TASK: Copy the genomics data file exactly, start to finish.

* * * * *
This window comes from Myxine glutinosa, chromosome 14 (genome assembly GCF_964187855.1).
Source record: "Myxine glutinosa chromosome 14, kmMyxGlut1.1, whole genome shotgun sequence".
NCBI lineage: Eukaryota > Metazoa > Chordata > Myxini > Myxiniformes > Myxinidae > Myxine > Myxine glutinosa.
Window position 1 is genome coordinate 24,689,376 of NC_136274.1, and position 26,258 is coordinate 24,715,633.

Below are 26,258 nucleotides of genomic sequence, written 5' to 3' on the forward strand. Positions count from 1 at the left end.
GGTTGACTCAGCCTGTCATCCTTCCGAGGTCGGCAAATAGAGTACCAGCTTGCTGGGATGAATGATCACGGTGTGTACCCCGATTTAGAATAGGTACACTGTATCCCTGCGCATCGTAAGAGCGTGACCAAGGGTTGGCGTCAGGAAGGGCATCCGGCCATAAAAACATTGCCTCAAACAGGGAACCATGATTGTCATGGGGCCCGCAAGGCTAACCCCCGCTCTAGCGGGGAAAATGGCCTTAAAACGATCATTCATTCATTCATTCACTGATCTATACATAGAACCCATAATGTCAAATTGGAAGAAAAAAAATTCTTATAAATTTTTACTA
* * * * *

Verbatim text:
This window comes from Myxine glutinosa, chromosome 14 (genome assembly GCF_964187855.1).
Source record: "Myxine glutinosa chromosome 14, kmMyxGlut1.1, whole genome shotgun sequence".
NCBI lineage: Eukaryota > Metazoa > Chordata > Myxini > Myxiniformes > Myxinidae > Myxine > Myxine glutinosa.
Window position 1 is genome coordinate 24,689,376 of NC_136274.1, and position 26,258 is coordinate 24,715,633.

Below are 26,258 nucleotides of genomic sequence, written 5' to 3' on the forward strand. Positions count from 1 at the left end.
GGTTGACTCAGCCTGTCATCCTTCCGAGGTCGGCAAATAGAGTACCAGCTTGCTGGGATGAATGATCACGGTGTGTACCCCGATTTAGAATAGGTACACTGTATCCCTGCGCATCGTAAGAGCGTGACCAAGGGTTGGCGTCAGGAAGGGCATCCGGCCATAAAAACATTGCCTCAAACAGGGAACCATGATTGTCATGGGGCCCGCAAGGCTAACCCCCGCTCTAGCGGGGAAAATGGCCTTAAAACGATCATTCATTCATTCATTCACTGATCTATACATAGAACCCATAATGTCAAATTGGAAGAAAAAAAATTCTTATAAATTTTTACTA